13. Domenick

    Domenick Line Up and Wait

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    Those A-10s were hand flown by a single pilot into theater from the States. And they are slow. They brought along their own tankers.
     
  14. Sluggo63

    Sluggo63 Cleared for Takeoff

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    Can confirm. As a tanker guy, the only time we groaned louder than when we saw we were dragging A-10s across the Atlantic was when we had to drag AC-130s. That was miserable.
     
  15. nauga

    nauga Administrator Management Council Member PoA Supporter

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    Haha. You know you're slow when the *tanker* has to give you a few knots. :cool:

    Nauga,
    pedaling as hard as he can
     
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  16. Arm3

    Arm3 Pre-Flight

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    A few knots and a toboggan.
     
  17. 35 AoA

    35 AoA Pattern Altitude

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    While I agree that binos in jets are old school, you might be surprised that paper kneeboard cards are still the norm. Never seen anyone fly a tactical jet without one. Though some of course also fly with iPads and foreflight in place of paper nav charts/plates/etc. I remember when I was doing my ATP practical a couple years back how I felt quite naked or missing something when all I had was the iPad scratchpad. IMHO not a good replacement for note taking in a tactical environment. Or more importantly, there is a lot of info on the card that you may need to reference quickly in the flight, but sporadically, which wouldn't lend itself to bringing a tablet out of sleep, possibly inputting a passcode, and OBTW it would likely have to be a classified tablet which is annoying to deal with as well (though I have used them in a CAS environment for specific things).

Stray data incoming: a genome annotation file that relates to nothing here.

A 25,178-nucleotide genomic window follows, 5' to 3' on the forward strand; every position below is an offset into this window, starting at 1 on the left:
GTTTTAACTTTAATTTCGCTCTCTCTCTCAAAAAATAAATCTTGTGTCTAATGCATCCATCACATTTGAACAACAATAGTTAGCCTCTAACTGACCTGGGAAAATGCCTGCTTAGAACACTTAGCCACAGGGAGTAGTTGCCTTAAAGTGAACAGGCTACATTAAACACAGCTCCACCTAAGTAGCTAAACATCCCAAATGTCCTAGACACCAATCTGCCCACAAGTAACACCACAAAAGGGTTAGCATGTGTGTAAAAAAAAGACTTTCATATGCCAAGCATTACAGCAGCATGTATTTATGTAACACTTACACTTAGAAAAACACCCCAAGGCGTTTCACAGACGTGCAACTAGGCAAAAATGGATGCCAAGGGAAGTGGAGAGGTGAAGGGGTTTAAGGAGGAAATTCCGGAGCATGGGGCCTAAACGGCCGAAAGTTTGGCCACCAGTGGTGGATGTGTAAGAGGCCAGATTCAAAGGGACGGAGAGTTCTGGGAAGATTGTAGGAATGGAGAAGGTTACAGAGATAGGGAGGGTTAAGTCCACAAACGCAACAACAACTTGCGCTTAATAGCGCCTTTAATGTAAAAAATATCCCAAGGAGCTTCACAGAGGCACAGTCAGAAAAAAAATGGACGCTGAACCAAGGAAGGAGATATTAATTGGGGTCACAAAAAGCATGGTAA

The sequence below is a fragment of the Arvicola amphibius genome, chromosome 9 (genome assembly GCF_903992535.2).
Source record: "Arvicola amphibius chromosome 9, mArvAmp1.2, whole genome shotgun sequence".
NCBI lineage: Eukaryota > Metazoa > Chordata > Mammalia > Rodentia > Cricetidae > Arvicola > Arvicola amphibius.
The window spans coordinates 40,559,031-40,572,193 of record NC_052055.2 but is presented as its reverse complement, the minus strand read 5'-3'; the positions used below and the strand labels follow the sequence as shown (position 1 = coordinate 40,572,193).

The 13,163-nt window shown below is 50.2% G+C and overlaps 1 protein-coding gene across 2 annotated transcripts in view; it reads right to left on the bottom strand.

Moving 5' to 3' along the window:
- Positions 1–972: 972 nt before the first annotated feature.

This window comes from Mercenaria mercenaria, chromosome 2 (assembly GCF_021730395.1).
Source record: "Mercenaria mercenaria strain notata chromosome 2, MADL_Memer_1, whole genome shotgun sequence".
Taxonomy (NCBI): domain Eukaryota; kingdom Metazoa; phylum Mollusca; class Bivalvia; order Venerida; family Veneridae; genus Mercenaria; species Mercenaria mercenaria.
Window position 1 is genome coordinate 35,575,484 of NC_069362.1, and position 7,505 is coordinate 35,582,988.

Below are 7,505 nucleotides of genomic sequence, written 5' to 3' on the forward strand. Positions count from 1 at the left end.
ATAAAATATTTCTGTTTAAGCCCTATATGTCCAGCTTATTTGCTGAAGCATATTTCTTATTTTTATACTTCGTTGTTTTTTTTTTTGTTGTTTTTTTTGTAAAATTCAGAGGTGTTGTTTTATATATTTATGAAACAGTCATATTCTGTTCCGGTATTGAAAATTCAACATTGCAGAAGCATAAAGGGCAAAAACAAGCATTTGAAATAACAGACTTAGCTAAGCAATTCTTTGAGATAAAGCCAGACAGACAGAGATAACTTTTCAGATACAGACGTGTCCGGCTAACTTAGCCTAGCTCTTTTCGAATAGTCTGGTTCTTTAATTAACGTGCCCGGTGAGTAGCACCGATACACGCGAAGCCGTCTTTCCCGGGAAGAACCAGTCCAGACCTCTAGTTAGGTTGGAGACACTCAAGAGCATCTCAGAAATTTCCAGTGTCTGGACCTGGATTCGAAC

Last edited: Feb 27, 2021
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  18. Velocity173

    Velocity173 Touchdown! Greaser!

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    Absolutely. I always had paper for 9 line MEDEVAC or CAS. Fortunately, never had to use either one. Still use paper today. Work with young guys though that are all iPad and FF.
     
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  19. Timbeck2

    Timbeck2 Final Approach

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    Clicked on this thinking I'd know the guy - he's at Whiteman so no, but congrats anyway.
     
  20. red4golf

    red4golf Line Up and Wait

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    Not aviation but in my tank I still used a map board and grease pencils. Even scribbled notes all over the white turret in a pinch. We have the BFT for those of you that know what that is but using a touch screen with gloves, dropping down inside when scanning outside and using a keyboard on a moving tank is, well...... not much fun. When I started flying and discovered a kneeboard, I bought one for the tank and carried it through 2 full combat tours. It always worked, never needed to boot up and never froze while working up a grid for either a SPOT report or a call for fire. Gadgets are cool and make life easy, when they work.. To survive, one must know the old ways because things WILL break.
     
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  21. jsstevens

    jsstevens Final Approach PoA Supporter

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    Retired tanker where I used to work had a sign on his office door that said "A computer with a bullet hole in it is an anchor. A map with a bullet hole in it is a map."
     
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  22. midwestpa24

    midwestpa24 En-Route

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    From what I read, that's still the case. Some things never change.